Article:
I was so nervous, because she was the rock of the family and now the rock was turning to little pebbles that I was going to have to scoop up and make sure it stays whole. She’s still living today, but at that point I thought my world was coming to an end. I didn’t know what to do, because you don’t plan for someone getting traumatically ill in the blink of an eye—and that’s kind of how it happened.
What I thought I was going to be doing, I wasn’t doing. I thought I was going to be working and building up my little fashion empire, but that whole year I maybe made only five or six garments. I really just had money to pay the mortgage and make sure everything stayed on.
I ended up not having the resources that I thought I was going to have. I was just going to have to make it work. Eventually my mother was kind of steady to a point where I was able to start working again. Then things started picking up again and the ball started rolling.
KZ: This is around 2009 to 2010 when the ball started rolling again?
NB: Yes, I was just working out of my home. It was like this loft—I had my couch and my industrial sewing machine and a big old file cabinet and fabrics just stacked up everywhere. My loft was probably the size of the space that we’re in right now. So I said, “I’ll just make it work.”
My kids were young—they’re just 13 and 15 now—and it was easy because I really didn’t have to worry about daycare too much. But when they were pre-school ages, I made sure they got into pre-school.
I was just working and sewing and doing whatever I could possibly do from home. The clients were coming in. They loved the experience. I always made sure it was very hospitable. “Have a seat. Would you like a drink? Do you want some water, or cookies and punch?” I always tried to make them relaxed and comfortable. They could watch TV while we had our sittings or we had a little side conversation. They just enjoyed the ambience.
KZ: You were still in your loft in Indianapolis?
NB: Yes. It was on the far Eastside, in Cumberland almost. Far far east. But people were coming to me. I would just work around the clock.
KZ: How did your customers know how to contact you?
NB: It was literally word of mouth and from doing fashion shows and networking. Every time there was a fashion show, I was in it. If there was a hair show, someone would say, “I know who can do that for you.” If someone needed something done at the last minute, “I know who could do that.” That’s just how it was. Literally word of mouth.
KZ: Did you still have the Etsy website?
NB: I did and it was working. Then something happened that repositioned my business. I was laying on the couch, resting while working on a project. I always kept the TV on and the news was on. There was a story about Cheryl Fisher and her husband Mike, who worked for Amtrak. Barack Obama had lunch with them at their home. He told them, “If I get elected, I’m going to invite you as a VIP to the inaugural ball.”
I didn’t know who they were, but Channel 6 was interviewing them about their invitation to the inaugural ball. Mike said, “My wife doesn’t have anything to wear. I’ll just pick up a tux in D.C., but Cheryl doesn’t know what she’s going to do.” I was laying on the couch and thought, “She could wear a Nikki Blaine Couture piece.” Then I rolled over and went back to sleep, because it was around six o’clock during the early morning news.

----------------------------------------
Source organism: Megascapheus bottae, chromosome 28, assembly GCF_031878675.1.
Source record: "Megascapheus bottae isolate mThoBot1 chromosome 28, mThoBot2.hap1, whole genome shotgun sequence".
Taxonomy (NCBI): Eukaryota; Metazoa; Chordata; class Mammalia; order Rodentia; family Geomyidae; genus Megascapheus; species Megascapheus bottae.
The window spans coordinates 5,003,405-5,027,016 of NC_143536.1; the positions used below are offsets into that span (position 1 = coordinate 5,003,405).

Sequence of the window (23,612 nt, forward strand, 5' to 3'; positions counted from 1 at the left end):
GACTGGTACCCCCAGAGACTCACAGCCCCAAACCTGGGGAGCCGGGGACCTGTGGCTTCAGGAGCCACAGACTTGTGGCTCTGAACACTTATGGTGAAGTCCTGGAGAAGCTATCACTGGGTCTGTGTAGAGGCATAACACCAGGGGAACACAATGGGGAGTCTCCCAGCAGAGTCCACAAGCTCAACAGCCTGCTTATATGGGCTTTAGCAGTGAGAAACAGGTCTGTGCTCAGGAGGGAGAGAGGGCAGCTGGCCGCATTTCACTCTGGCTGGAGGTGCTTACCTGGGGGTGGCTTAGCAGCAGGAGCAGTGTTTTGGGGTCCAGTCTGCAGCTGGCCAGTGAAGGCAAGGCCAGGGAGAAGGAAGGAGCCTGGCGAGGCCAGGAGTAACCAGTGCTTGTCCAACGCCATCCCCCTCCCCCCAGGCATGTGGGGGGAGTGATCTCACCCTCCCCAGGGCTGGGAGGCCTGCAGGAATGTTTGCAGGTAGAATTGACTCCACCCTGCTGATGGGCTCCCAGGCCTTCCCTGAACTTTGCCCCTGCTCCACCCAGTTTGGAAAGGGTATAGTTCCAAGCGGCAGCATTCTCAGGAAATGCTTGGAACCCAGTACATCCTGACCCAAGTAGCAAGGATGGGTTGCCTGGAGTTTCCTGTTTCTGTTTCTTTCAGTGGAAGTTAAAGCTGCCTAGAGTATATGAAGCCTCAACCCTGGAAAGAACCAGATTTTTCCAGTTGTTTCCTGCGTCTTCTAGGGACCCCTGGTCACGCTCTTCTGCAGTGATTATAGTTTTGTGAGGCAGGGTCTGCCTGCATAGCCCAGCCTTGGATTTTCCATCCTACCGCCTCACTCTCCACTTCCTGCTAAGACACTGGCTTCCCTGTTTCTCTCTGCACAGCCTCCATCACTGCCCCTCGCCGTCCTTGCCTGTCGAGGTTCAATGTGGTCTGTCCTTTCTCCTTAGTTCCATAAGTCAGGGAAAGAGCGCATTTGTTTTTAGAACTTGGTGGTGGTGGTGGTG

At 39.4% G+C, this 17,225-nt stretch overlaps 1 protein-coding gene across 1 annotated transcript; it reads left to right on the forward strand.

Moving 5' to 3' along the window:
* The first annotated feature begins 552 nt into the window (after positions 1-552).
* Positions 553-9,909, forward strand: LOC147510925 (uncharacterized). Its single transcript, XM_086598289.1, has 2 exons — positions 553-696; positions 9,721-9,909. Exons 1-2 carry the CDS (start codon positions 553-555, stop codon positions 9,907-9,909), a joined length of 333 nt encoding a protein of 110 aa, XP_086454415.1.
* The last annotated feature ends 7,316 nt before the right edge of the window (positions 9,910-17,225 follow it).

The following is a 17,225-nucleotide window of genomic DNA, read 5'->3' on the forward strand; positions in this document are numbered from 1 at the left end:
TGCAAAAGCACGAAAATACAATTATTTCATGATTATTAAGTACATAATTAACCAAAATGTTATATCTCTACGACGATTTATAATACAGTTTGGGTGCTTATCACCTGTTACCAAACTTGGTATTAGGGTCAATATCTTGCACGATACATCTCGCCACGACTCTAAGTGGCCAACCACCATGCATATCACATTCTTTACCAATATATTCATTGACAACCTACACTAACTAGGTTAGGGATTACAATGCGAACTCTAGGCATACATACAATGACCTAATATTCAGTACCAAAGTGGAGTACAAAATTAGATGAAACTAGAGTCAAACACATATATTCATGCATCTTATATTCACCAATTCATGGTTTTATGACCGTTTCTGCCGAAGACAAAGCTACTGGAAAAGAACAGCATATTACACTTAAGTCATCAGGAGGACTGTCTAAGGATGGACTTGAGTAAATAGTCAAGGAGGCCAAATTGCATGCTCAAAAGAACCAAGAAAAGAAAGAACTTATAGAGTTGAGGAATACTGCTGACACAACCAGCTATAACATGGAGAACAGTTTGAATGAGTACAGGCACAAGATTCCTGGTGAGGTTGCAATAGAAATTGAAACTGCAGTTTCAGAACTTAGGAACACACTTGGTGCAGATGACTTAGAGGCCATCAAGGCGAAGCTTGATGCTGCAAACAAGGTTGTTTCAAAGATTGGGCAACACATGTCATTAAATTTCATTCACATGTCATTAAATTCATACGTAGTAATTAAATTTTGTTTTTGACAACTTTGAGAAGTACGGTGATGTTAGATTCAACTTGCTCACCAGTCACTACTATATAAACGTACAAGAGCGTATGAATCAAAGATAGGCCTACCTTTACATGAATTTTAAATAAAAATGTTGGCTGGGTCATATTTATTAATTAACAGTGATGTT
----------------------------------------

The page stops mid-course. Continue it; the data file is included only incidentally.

When I woke up I went about my normal day, and then it hit me around two o’clock in the afternoon. “Wait a minute. Maybe I should reach out to Channel 6 and ask if that woman needs some help with her garment.”
I was just throwing a dart in the dark. I’m not thinking it’s going to hit the bullseye. I called Channel 6 and found out that one of my interns was a volunteer there, which I absolutely knew nothing about. She said, “Nikki, I think I can help you with that.” I replied, “Are you for real?”
She called and left a voice message for Ericka Flye, to ask if they could give Cheryl my number or exchange numbers. Then I went a step further. Her last name was Fisher, so I checked to see how many Fishers I could find in the phone book. Somehow, I had six names and the first one was her. It was her son who answered the phone. He said, “I’ll be sure to give this to my mother. She’s been frantic about what to wear.”
Cheryl called me back and said, “I am so happy, I think.” I said, “Oh, you’re going to be happy. Don’t worry, don’t worry.”
She said she had about five or six things to choose from at home, but something was wrong with every one of them—one’s too short, one’s too long, or the sleeves weren’t long enough.
I said, “I have a proposition for you. You can bring them over and I can repurpose them to fit you to your liking or I can make you a custom dress. Whichever you want to do is perfectly fine with me.”
“You would make a custom dress for me? I would like that, but… well…”
“Don’t worry about that.” I knew she thought a custom dress was going to be expensive. “Just come, so I can get your measurements.”